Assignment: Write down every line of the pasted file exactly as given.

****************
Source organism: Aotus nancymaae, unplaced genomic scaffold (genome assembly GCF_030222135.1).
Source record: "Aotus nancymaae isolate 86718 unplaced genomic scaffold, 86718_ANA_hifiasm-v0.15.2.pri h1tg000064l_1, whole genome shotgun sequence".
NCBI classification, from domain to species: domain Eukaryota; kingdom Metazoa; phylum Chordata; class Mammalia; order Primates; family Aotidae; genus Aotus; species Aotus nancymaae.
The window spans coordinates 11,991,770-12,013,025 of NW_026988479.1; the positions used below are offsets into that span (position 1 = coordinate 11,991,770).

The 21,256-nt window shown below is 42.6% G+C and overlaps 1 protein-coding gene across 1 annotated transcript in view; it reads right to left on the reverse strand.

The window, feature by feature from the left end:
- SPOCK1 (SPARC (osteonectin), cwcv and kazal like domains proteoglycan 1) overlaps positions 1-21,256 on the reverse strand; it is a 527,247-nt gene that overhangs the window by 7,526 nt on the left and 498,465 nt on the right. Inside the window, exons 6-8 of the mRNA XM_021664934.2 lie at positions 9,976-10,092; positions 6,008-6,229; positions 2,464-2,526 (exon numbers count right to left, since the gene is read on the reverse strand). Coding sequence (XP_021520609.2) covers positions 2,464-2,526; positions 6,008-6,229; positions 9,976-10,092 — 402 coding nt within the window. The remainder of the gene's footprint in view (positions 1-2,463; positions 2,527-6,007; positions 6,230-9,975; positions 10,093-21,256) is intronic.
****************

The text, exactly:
Source organism: Aotus nancymaae, unplaced genomic scaffold (genome assembly GCF_030222135.1).
Source record: "Aotus nancymaae isolate 86718 unplaced genomic scaffold, 86718_ANA_hifiasm-v0.15.2.pri h1tg000064l_1, whole genome shotgun sequence".
NCBI classification, from domain to species: domain Eukaryota; kingdom Metazoa; phylum Chordata; class Mammalia; order Primates; family Aotidae; genus Aotus; species Aotus nancymaae.
The window spans coordinates 11,991,770-12,013,025 of NW_026988479.1; the positions used below are offsets into that span (position 1 = coordinate 11,991,770).

The 21,256-nt window shown below is 42.6% G+C and overlaps 1 protein-coding gene across 1 annotated transcript in view; it reads right to left on the reverse strand.

The window, feature by feature from the left end:
- SPOCK1 (SPARC (osteonectin), cwcv and kazal like domains proteoglycan 1) overlaps positions 1-21,256 on the reverse strand; it is a 527,247-nt gene that overhangs the window by 7,526 nt on the left and 498,465 nt on the right. Inside the window, exons 6-8 of the mRNA XM_021664934.2 lie at positions 9,976-10,092; positions 6,008-6,229; positions 2,464-2,526 (exon numbers count right to left, since the gene is read on the reverse strand). Coding sequence (XP_021520609.2) covers positions 2,464-2,526; positions 6,008-6,229; positions 9,976-10,092 — 402 coding nt within the window. The remainder of the gene's footprint in view (positions 1-2,463; positions 2,527-6,007; positions 6,230-9,975; positions 10,093-21,256) is intronic.